Mrs. Helgerson waltzed in. “Your new sign is lovely, dear. You are so artsy. Anyway, I was wondering if you have Herbert's shirts ready?”
Naomi posed a smile. “I'll get to them next.”
Mrs. Helgerson frowned. “Perhaps I’ll stop back around three.”
On her way out, Mrs. Helgerson paused by a display of quilted handbags and denim purses, peered at the puppy portraits, then opened the door. Tyler was talking with someone from the new Napa Auto Parts building across the narrow street. Naomi wanted to holler, Leave the door open—but too late.
She hurried to the window. Tyler and the thick, dark-haired man wearing a Napa cap ambled toward her shop. How sophisticated Tyler appeared stepping onto the sidewalk, a pen in his shirt pocket and a fancy phone in hand. The two men studied the sign.
She should go out there, greet them. But what would she say?
Smoothing her hair with nervous fingers, she eased outside. The men marveled at the colorful sign until Napa man moved to the yard décor. Tyler checked his watch and peered down the street.
Say something to him, Naomi ordered herself, but no words came.
“How much is this one?” Napa man stooped to inspect an arrangement of short timbers roped together and adorned with a solar light, a painted plaque reading welcome, and strategically placed fishing tackle.
“Thirty dollars,” Naomi replied. Her gaze slipped to Tyler, his tanned arms, broad shoulders. “Which one do you like?”
The men exchanged grins. Mr. Napa said, “Tyler’s idea of the outdoors is an office chair by a computer in an air-conditioned porch. But this,” he added, reexamining the timber light, “would be perfect on my deck at the campground. These are inspiring.”
He stood and extended his arm. “Bill Peterson. Do you camp?” His warm green eyes fell on hers, holding steady, looking into her.
She glanced again at Tyler, who was typing into his Blackberry, which, now that she thought of it, he did quite often when dropping off his sewing. It had put the kibosh on many otherwise would-be and hoped for conversations, and now prompted only the word boring. How had she missed that?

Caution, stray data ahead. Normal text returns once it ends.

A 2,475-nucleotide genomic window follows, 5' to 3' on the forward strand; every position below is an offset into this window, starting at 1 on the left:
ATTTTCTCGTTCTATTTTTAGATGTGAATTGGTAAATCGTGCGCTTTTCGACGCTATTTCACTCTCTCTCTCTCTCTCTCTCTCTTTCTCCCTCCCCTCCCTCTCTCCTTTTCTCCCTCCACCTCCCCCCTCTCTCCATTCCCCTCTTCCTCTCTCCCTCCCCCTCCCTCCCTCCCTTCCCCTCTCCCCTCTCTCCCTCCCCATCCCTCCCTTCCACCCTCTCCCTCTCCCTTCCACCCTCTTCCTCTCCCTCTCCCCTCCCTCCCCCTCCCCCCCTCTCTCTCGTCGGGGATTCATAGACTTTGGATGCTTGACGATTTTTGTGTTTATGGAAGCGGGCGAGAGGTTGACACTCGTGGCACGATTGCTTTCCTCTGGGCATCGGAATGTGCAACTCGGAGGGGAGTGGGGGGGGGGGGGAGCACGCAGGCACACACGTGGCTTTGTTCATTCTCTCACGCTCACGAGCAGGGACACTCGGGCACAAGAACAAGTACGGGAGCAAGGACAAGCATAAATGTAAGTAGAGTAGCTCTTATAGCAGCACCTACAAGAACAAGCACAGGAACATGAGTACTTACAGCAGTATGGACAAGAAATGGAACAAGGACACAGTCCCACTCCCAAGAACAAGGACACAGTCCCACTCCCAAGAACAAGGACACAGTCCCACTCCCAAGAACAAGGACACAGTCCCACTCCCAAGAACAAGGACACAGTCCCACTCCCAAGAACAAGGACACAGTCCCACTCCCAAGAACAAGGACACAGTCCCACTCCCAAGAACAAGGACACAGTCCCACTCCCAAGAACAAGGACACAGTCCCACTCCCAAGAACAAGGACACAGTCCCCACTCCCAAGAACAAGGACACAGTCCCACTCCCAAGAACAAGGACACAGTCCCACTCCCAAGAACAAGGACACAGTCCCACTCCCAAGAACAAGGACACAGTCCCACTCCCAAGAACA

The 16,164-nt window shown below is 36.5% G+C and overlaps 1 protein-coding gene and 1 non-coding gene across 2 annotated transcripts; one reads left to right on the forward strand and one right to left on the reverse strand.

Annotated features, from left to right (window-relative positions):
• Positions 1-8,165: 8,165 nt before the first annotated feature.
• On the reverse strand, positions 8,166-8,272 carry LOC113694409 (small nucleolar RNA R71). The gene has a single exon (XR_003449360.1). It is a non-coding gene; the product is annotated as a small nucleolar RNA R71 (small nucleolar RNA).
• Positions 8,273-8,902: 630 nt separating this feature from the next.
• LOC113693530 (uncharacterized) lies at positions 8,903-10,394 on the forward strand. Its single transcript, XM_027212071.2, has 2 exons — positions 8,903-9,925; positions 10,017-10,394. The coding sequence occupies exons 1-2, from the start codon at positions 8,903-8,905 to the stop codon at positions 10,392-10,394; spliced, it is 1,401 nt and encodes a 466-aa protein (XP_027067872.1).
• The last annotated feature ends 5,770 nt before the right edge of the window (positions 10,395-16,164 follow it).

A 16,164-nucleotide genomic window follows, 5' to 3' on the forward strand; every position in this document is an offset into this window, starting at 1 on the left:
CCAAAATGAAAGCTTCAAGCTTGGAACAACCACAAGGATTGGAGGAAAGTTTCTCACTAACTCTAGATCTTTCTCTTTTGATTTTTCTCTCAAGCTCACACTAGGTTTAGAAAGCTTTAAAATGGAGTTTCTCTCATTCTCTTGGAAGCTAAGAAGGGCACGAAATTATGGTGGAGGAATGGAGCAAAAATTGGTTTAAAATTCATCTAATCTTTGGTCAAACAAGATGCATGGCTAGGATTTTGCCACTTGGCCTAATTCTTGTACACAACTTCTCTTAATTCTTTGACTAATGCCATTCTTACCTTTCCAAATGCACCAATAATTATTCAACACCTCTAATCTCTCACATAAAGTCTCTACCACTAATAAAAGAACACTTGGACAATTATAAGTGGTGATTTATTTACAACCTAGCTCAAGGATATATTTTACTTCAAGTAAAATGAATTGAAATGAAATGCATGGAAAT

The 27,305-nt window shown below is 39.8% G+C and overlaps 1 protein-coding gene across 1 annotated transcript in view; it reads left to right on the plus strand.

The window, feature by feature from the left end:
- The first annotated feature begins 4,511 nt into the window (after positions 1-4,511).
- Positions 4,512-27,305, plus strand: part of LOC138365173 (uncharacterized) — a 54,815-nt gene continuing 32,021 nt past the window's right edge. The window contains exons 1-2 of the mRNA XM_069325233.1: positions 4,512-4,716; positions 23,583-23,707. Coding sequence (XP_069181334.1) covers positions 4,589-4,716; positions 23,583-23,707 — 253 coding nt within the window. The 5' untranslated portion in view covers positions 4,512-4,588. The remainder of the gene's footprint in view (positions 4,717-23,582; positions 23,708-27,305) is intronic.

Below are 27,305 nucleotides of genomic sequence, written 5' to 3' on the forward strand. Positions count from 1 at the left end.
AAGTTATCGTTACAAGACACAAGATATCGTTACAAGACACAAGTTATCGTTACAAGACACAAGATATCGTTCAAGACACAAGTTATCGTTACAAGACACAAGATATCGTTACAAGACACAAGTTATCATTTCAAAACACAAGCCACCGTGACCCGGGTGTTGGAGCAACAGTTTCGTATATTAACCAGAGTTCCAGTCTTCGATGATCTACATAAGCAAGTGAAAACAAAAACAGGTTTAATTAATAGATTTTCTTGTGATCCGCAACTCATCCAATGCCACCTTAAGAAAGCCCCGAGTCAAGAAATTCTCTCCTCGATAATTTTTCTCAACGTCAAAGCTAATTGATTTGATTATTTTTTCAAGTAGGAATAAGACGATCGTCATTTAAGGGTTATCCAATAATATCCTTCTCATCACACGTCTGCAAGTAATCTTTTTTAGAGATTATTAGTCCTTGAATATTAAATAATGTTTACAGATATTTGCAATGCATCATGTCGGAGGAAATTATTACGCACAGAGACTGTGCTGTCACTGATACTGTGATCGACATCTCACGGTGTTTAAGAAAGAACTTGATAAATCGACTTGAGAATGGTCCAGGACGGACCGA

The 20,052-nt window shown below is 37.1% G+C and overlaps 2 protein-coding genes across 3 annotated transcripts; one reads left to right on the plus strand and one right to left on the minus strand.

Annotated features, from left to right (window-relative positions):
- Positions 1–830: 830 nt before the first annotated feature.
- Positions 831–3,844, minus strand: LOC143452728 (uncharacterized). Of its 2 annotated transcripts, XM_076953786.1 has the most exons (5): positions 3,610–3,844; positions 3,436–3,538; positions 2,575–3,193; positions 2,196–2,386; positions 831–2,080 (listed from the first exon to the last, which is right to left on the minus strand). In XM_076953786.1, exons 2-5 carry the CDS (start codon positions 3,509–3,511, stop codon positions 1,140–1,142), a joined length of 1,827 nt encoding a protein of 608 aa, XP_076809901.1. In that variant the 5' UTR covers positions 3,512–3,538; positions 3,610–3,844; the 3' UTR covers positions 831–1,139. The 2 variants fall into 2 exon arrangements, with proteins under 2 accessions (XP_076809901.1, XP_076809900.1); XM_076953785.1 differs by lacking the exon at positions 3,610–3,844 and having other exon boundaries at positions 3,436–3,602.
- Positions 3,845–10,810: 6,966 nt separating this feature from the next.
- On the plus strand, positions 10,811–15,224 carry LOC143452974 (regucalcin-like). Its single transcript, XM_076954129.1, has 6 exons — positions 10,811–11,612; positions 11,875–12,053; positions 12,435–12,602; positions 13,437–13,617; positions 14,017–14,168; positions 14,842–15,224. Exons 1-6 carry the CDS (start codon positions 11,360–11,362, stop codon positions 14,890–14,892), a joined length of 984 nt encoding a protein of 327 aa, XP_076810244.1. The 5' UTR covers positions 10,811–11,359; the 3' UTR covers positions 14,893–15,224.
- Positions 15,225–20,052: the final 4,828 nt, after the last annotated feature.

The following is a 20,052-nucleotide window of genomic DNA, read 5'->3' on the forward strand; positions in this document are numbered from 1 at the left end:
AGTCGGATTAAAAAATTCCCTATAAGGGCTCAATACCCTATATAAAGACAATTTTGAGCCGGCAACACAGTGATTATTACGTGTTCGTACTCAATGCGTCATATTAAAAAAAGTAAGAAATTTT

She shook Bill’s hand and tingles shot through her. “Naomi Weston, and camping, yeah, every chance I get.” Heat rose to her face and toes simultaneously. Did she sound like she was hinting?
His smile landed right in her heart. “Ever camp at Peel’s Park?”
“No,” she replied, then quickly, daring herself, she added, “But I‘d like to.”
“I’m out there after work all this week,” Bill said, a smile like a holiday. “Maybe you could stop by, get a tour of the grounds, give me decorating pointers.”
Her heart raced and her knees weakend. “I can’t think of a better plan myself.” DSS
Deborah Schubbe, 55, of Wells, Minnesota, has written for Midwest Living, The Writer's Journal, and many other publications. She is a full time free lance writer and has won awards for her writing. She's also been a realtor and a craft shop owner. You can contact her at firstname.lastname@example.org. Her blog is at http://debioneille.blogspot.com/.
This story has it all: a lovely young girl, a couple of guys, and the promise of romance. Keep these stories coming by donating to Downstate Story.